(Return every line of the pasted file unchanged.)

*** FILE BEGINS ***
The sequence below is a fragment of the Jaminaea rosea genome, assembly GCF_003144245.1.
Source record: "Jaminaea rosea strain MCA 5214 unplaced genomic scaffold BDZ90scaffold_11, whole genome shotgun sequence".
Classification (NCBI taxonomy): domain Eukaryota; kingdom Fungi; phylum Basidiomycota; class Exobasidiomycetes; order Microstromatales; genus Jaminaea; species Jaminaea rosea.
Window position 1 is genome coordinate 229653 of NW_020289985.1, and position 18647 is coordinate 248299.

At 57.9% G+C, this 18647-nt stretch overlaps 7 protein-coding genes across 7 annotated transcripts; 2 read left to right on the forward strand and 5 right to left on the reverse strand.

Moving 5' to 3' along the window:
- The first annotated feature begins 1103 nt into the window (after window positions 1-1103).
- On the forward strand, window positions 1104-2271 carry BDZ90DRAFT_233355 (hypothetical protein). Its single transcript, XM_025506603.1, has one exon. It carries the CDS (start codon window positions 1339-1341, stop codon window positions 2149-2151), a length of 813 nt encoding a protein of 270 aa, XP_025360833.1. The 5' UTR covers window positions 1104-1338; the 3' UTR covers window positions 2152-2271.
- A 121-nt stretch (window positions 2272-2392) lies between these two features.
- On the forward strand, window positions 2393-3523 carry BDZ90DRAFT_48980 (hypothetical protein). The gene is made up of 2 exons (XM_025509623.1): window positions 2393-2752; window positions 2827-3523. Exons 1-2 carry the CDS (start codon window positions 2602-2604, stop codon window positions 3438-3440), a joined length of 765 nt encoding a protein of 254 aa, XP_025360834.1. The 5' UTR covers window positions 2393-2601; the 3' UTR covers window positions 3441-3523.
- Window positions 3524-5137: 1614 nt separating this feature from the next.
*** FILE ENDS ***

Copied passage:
The sequence below is a fragment of the Jaminaea rosea genome, assembly GCF_003144245.1.
Source record: "Jaminaea rosea strain MCA 5214 unplaced genomic scaffold BDZ90scaffold_11, whole genome shotgun sequence".
Classification (NCBI taxonomy): domain Eukaryota; kingdom Fungi; phylum Basidiomycota; class Exobasidiomycetes; order Microstromatales; genus Jaminaea; species Jaminaea rosea.
Window position 1 is genome coordinate 229653 of NW_020289985.1, and position 18647 is coordinate 248299.

At 57.9% G+C, this 18647-nt stretch overlaps 7 protein-coding genes across 7 annotated transcripts; 2 read left to right on the forward strand and 5 right to left on the reverse strand.

Moving 5' to 3' along the window:
- The first annotated feature begins 1103 nt into the window (after window positions 1-1103).
- On the forward strand, window positions 1104-2271 carry BDZ90DRAFT_233355 (hypothetical protein). Its single transcript, XM_025506603.1, has one exon. It carries the CDS (start codon window positions 1339-1341, stop codon window positions 2149-2151), a length of 813 nt encoding a protein of 270 aa, XP_025360833.1. The 5' UTR covers window positions 1104-1338; the 3' UTR covers window positions 2152-2271.
- A 121-nt stretch (window positions 2272-2392) lies between these two features.
- On the forward strand, window positions 2393-3523 carry BDZ90DRAFT_48980 (hypothetical protein). The gene is made up of 2 exons (XM_025509623.1): window positions 2393-2752; window positions 2827-3523. Exons 1-2 carry the CDS (start codon window positions 2602-2604, stop codon window positions 3438-3440), a joined length of 765 nt encoding a protein of 254 aa, XP_025360834.1. The 5' UTR covers window positions 2393-2601; the 3' UTR covers window positions 3441-3523.
- Window positions 3524-5137: 1614 nt separating this feature from the next.